The video is astonishing, an adjective I seldom use because it is hard to know what astonishing means. The video begins with a sweaty t-shirt and jean clad Iglesias going into the audience and hugging several luscious young women. This goes on for some time amid the sound of female fans howling with delight, reminiscent of Elvis Presley’s iconic appearance on the Ed Sullivan show. Great fun.

Iglesias plucks Rena out of the crowd. She is wearing a black tank top and white shorts. Rena cannot contain her delight as she and Iglesias go on stage. He briefly interviews her, asks her what song she wants him to sing, sings it while she mouths the words. Iglesias is engaging, charismatic, just plain wonderful with her.

He sings, passes the microphone to her but she refuses to sing several times until finally…. During the performance she is constantly taking photographs of Iglesias, showing them to him which he looks at in appreciation, and then he takes photos of the two of them together.

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As to why I am trying to learn Spanish, there are two reasons which I will elaborate in eccentrically multiple items:

  1. My daughter Amelia who has been living in Pontevedra, Spain is planning to visit me in State College PA to celebrate the arrival of 2015 and take part in my community’s First Night Celebration. This is a link to last year’s celebration. Amelia will be arriving with her friend Javier who is a sergeant in the Spanish Army.
  2. I last saw Amelia nearly a year ago, viz.: October 5 in Mebane, North Carolina for her sister and my daughter Joanna’s wedding to Jade Phillips.
  3. During Amelia’s multi-month sojourn to the U.S. last year, she also took a course in medical Spanish at her alma mater [ which means “nourishing mother”] UNC Ashville and took care of me before, during, and after my major and successful kidney cancer surgery in NYC, rooming with me at the American Cancer Society’s Hope Lodge.

[Note: Commentary to be resumed after I go out and purchase coffee. All out. An apartment without coffee is a terrible place.]

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Back from scooting to the store, going in the opposite direction of crowds of eager football fans en route to Penn State’s Homecoming game. We start again with my two reasons for learning Spanish with another lengthy list:

 Beginning with muñeca cruel video, Spanish lyrics, English lyrics, and Iglesias’ official site:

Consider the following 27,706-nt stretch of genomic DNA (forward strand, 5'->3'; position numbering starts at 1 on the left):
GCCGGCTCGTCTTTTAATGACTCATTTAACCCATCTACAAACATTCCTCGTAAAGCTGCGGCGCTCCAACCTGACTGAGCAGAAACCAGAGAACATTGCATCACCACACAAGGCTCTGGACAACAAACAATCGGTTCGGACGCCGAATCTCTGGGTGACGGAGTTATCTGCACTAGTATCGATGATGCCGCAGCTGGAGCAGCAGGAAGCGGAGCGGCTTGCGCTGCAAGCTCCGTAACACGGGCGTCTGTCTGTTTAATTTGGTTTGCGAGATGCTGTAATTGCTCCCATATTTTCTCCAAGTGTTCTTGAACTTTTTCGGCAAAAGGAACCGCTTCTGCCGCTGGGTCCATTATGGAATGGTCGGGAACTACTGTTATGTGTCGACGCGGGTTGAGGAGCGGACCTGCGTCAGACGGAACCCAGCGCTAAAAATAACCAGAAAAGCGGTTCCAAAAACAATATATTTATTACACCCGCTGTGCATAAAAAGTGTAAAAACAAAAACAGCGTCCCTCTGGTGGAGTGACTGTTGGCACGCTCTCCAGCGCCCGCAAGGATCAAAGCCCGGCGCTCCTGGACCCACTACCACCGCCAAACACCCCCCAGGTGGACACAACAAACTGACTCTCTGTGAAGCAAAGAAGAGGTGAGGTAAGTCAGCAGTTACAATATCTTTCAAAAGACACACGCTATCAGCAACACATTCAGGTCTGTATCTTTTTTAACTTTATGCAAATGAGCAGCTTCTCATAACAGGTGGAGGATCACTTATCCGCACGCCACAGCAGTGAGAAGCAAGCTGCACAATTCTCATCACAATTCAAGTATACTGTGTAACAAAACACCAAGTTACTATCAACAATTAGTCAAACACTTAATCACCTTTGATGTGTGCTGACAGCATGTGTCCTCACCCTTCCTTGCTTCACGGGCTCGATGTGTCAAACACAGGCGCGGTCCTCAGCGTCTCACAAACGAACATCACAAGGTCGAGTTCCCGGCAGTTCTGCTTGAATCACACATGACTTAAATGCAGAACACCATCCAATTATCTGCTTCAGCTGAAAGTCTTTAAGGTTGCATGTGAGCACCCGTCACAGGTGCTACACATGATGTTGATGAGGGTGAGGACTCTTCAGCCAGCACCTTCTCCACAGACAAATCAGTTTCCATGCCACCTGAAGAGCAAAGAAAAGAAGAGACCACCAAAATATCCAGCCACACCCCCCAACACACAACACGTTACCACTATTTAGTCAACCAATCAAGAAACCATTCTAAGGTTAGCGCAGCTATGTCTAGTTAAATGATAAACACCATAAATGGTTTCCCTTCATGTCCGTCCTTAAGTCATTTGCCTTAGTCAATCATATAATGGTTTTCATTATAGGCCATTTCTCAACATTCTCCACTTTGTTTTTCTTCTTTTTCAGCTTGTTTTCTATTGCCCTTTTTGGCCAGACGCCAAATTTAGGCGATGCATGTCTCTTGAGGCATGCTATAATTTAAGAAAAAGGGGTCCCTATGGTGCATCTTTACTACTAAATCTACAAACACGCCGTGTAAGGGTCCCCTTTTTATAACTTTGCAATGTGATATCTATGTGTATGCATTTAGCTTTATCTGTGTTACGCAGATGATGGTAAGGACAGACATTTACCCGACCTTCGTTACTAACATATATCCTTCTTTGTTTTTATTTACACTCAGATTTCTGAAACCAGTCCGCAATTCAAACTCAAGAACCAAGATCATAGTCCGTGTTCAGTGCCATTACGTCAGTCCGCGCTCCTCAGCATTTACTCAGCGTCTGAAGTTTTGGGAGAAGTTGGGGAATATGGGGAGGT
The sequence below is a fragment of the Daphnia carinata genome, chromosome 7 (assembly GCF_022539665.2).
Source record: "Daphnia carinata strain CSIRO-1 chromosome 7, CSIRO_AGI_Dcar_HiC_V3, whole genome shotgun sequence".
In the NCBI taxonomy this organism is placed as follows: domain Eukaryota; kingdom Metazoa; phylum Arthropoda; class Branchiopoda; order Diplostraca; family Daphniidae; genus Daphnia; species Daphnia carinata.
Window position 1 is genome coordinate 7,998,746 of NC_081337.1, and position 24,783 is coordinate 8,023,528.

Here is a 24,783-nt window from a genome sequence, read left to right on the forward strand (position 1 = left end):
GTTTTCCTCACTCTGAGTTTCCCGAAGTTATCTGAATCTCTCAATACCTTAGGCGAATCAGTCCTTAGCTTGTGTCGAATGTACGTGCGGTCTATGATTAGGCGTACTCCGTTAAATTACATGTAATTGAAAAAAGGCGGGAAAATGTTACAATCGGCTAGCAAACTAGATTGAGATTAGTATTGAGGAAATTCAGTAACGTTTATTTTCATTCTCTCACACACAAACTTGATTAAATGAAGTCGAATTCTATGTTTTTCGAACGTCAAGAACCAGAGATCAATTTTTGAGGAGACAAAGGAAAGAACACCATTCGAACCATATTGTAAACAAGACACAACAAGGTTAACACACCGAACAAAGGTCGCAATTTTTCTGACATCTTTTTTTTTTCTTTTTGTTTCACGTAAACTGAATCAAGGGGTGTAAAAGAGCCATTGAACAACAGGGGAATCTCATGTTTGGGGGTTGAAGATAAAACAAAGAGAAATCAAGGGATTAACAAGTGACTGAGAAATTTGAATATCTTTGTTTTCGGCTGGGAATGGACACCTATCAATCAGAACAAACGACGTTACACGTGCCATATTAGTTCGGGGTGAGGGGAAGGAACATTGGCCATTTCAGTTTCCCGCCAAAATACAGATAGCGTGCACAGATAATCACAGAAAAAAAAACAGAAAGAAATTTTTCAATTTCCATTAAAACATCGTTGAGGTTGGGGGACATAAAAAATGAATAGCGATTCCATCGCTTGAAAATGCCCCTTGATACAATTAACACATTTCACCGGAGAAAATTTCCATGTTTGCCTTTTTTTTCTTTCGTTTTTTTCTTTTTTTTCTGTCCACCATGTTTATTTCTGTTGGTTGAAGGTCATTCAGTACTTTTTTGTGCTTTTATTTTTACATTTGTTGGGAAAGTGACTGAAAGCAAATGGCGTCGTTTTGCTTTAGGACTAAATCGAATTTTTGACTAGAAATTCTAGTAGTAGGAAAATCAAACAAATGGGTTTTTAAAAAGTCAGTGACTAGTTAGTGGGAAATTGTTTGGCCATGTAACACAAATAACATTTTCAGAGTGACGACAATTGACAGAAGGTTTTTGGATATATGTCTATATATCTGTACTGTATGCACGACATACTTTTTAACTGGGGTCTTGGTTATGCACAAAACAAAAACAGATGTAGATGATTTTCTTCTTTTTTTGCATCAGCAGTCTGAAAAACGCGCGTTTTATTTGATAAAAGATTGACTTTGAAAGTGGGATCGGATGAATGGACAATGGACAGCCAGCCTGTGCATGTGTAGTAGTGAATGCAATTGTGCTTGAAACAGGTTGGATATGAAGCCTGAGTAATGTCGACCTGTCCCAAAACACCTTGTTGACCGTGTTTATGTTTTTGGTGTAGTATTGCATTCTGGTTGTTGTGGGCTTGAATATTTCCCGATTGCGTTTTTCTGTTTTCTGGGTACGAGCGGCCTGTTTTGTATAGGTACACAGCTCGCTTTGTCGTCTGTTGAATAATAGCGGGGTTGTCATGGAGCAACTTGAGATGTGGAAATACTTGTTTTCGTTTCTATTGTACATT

muñeca cruel

[youtube]https://www.youtube.com/watch?v=_AVt2F6dZMM#t=35[/youtube]

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Spanish lyrics:

Un dia mas y tu no estas aqui
No me concentro tan solopienso enti Dicen que basta
Que es hora de vivir
y es imposible
Ves lo quequeda de mi Aqui esta mi cuerpo
Para que hagas lo que quieras de el Aqui esta mi alma
Para quesigasensanandote Aqui esta mi nombre
Para quepongas a sulado unacruz Aqui esta el final
De mis suenos escrito en tu papel
Muneca Cruel Aqui esta mi sangre
Que aun se altera cuando
mehablen detiAqui esta por fin mi futuro
Y tu no estas en el
Muneca CruelVuelve a llover
Todo me sienta mal
Salgo a buscarte
No se como empezarHago que duermo
Porque no quiero hablar
Mira mi vida
Es un desastre totalAqui esta mi cuerpo
Para que hagas lo que
quieras de elAqui esta mi alma
Para que sigas ensanandoteAqui esta mi nombre
Para que pongas a su lado una cruzAqui esta el final
De mis suenos escrito en tu papel
Muneca CruelAqui esta mi sangre
Que aun se altera cuando
me hablen de tiAqui esta por fin mi futuro
Y tu no estas en el
Muneca Cruel
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English lyrics:

Cruel Doll
Another day and you’re not here
I can’t concentrate I only think of you

They say that’s enough
That’s its time to live
And it’s impossible
Do you see what you left of me?

Here is my body
For you to do with what you want with it

Here is my soul
For it continues to follow you

Here is my name
So you can put a cross beside it

Here is the end of my dreams
Written on your paper
Cruel Doll

Here is my blood
Though it jumps when they
speak of you

Here at last is my future
And you’re not in it
Cruel Doll

The rain comes again
Everything feels bad
I go to find you
I don’t know how to begin

I sleep
because I don’t want to speak
Look at my life
it’s a total disaster

Here is my body
For you to do with what
you want with it

Here is my soul
For it continues to follow you

Here is my name
So you can put a cross beside it

Here is the end of my dreams
Written on your paper
Cruel Doll

Here is my blood
Though it jump when they
speak of you

Here at last is my future
And you’re not in it
Cruel Doll

 

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Wikipedia:

Enrique Iglesias

His name uses Spanish naming customs: the first or paternal family name is Iglesias and the second or maternal family name is Preysler.